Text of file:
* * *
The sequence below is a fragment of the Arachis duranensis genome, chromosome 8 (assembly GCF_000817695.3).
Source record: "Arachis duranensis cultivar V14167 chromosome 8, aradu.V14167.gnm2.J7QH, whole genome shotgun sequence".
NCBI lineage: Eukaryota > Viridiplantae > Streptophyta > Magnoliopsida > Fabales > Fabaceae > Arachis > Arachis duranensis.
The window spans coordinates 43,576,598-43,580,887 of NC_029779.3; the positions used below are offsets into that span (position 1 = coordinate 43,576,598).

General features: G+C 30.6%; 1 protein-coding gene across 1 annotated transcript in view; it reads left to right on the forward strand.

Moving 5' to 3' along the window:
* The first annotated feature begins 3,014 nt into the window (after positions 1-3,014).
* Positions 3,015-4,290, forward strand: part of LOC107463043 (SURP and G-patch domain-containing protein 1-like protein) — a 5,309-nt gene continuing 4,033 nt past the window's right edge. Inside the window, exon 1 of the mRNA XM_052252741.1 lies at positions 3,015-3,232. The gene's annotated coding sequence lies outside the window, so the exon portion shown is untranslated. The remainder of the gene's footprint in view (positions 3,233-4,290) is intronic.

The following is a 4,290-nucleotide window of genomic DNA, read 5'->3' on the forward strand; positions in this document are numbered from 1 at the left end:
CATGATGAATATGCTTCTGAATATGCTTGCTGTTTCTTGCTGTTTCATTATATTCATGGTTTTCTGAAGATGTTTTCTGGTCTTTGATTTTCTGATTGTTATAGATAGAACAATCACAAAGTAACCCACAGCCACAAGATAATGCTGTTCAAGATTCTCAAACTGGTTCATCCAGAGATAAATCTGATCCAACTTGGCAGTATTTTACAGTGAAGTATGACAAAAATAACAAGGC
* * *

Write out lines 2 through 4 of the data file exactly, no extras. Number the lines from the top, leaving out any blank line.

Source record: "Arachis duranensis cultivar V14167 chromosome 8, aradu.V14167.gnm2.J7QH, whole genome shotgun sequence".
NCBI lineage: Eukaryota > Viridiplantae > Streptophyta > Magnoliopsida > Fabales > Fabaceae > Arachis > Arachis duranensis.
The window spans coordinates 43,576,598-43,580,887 of NC_029779.3; the positions used below are offsets into that span (position 1 = coordinate 43,576,598).